Toshiba's BG product series will move to its third generation with the aptly named BG3. BG products aren't sold in the channel, so you generally don't see them on Amazon, Newegg, or even CDW. Instead, the single package SSD typically ships in products in a fixed position, soldered directly to the circuit board. Toshiba also sells the series to manufacturers in an M.2 2230 form factor.
Now that Windows 10 fully supports an innovative new technology called Host Memory Buffer (HMB), we may see the M.2 model come to market as an alternative to low-cost DRAMless SATA SSDs. The BG3 uses up to 38MB of system memory to make up for not using an embedded DRAM buffer. It delivers up to 1,520MBps of sequential read performance. The compact drive ships in three capacities: 128GB, 256GB, and 512GB.
Host Memory Buffer increases random performance over products using a DRAMless architecture. Toshiba claims an 80-150% increase in random access at high queue depths. (Marvell has demonstrated the same technology at various trade shows with similar results.) When Toshiba displayed the BG2 at Flash Memory Summit last year, the company had to load a special motherboard BIOS and drivers into Windows. That's no longer required--motherboard manufacturers and Microsoft have put the necessary components in place to bring this technology to market.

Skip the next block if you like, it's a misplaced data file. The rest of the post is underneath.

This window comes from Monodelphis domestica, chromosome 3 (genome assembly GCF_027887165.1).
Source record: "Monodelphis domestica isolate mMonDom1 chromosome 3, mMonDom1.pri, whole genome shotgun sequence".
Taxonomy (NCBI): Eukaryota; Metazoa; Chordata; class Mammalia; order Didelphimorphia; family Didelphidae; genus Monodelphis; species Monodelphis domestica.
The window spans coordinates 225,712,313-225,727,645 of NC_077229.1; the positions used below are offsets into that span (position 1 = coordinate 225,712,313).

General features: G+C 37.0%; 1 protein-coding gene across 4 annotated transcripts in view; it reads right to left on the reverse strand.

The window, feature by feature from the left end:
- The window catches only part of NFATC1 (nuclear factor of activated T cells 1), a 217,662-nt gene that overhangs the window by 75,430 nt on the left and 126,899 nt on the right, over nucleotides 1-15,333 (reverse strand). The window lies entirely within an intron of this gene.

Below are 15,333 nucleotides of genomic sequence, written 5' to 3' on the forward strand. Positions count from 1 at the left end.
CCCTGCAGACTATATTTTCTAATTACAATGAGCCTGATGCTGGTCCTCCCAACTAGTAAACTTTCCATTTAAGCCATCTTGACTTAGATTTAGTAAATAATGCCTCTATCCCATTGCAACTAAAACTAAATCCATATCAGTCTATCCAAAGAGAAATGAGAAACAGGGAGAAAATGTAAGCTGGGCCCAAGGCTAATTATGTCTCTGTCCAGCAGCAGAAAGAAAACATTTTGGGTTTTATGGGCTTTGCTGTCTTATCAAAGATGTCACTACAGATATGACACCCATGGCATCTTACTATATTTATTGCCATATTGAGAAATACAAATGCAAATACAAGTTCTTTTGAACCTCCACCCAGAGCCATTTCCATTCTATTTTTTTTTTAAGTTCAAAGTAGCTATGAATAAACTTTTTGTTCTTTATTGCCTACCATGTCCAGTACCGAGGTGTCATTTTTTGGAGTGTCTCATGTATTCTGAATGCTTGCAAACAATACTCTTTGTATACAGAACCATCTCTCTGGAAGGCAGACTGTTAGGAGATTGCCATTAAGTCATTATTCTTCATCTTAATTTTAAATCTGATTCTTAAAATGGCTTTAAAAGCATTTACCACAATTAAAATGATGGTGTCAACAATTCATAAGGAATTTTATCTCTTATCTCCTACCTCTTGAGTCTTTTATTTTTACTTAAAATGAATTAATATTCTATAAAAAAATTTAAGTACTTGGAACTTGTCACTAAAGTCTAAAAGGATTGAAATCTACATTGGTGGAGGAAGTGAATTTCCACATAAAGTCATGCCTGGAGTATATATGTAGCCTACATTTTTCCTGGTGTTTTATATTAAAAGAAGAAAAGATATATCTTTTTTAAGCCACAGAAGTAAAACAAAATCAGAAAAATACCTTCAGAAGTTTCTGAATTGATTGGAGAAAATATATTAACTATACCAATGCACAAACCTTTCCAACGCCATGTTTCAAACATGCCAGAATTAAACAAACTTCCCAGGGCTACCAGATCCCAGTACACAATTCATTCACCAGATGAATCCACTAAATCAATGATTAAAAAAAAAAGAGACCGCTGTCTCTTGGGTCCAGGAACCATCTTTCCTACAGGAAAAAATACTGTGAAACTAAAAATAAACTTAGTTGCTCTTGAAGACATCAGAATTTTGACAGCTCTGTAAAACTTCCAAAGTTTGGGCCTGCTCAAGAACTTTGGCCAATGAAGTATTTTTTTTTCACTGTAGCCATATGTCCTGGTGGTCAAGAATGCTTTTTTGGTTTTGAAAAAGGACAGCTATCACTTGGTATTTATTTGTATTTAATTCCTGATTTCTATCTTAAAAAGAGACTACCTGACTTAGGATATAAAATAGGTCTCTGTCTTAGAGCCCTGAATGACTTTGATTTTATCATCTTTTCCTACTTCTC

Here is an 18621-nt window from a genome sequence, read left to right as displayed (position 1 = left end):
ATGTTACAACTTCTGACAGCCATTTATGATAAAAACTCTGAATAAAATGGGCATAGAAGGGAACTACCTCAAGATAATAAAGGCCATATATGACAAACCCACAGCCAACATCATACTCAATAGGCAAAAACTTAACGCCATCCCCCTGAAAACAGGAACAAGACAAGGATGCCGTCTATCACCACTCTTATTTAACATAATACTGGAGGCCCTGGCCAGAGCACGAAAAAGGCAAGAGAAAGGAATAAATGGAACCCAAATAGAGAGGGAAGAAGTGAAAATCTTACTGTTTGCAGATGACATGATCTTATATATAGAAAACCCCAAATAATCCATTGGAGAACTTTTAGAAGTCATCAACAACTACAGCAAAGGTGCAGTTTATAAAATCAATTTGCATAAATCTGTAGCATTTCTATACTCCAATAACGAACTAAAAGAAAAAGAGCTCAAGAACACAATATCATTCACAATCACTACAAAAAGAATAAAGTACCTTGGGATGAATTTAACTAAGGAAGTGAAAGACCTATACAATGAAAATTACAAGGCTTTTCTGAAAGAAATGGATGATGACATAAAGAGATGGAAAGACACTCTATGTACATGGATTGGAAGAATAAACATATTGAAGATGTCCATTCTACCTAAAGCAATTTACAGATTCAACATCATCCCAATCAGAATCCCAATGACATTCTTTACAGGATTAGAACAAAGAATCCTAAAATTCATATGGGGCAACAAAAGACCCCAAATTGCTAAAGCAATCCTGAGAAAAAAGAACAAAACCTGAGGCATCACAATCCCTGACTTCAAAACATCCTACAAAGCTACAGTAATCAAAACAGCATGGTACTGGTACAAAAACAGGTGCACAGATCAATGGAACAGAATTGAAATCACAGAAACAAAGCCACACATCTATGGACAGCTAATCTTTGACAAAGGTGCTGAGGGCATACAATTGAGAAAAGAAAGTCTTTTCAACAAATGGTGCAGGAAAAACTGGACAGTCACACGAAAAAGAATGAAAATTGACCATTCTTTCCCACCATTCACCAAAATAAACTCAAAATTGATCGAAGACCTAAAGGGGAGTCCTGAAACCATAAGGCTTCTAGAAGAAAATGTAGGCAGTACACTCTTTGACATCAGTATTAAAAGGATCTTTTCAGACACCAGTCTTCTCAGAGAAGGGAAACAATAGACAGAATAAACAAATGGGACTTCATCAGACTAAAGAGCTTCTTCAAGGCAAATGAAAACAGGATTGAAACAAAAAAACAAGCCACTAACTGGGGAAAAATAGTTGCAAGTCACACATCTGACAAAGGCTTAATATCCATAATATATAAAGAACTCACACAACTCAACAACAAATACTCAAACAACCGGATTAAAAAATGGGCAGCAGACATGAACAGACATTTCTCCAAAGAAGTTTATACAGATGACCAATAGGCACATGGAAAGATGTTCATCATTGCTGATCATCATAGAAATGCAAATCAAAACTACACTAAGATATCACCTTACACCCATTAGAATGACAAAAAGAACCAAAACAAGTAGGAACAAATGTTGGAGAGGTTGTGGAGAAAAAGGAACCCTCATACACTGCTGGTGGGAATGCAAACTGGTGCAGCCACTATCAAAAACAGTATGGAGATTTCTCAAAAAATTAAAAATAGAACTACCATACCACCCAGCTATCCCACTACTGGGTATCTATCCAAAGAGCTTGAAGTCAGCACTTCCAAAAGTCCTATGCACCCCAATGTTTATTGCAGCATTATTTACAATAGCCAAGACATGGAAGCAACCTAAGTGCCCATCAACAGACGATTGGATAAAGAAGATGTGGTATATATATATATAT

“Toshiba’s third generation BG SSDs were designed to not spark, but fuel a revolution in mobile and IoT computing,” said Jeremy Werner, vice president SSD marketing and product planning at Toshiba America Electronic Components, Inc. “The BG3 series is not only smaller and lighter, but smarter thanks to its cost-effective DRAM-less design with HMB technology combined with Toshiba 64-layer 3D flash memory with TLC technology. These SSDs enable OEMs to reimagine what’s possible for their customers.”
The new BG3 will be part of Toshiba's push to transition all of its flash-based products to new BiCS FLASH. It features a Toshiba controller and the new 64-layer 3-bit per cell (TLC) BiCS FLASH memory we recently discussed in our XG5 preview. Other aspects of this push will include a new RD model based on the XG5 that's heading to retailers later this year, as well as a DRAMless entry-level SATA drive (the TR200) that will arrive even sooner.
Still, we should see the new BG3, TR200, and XG5 at Flash Memory Summit next week.
That was his point I believe. SATA will be using the AHCI protocol. Since this is on the PCIE interface I get it, why make it use SATA / AHCI and not NVME. Seems like an arbitrary bottleneck.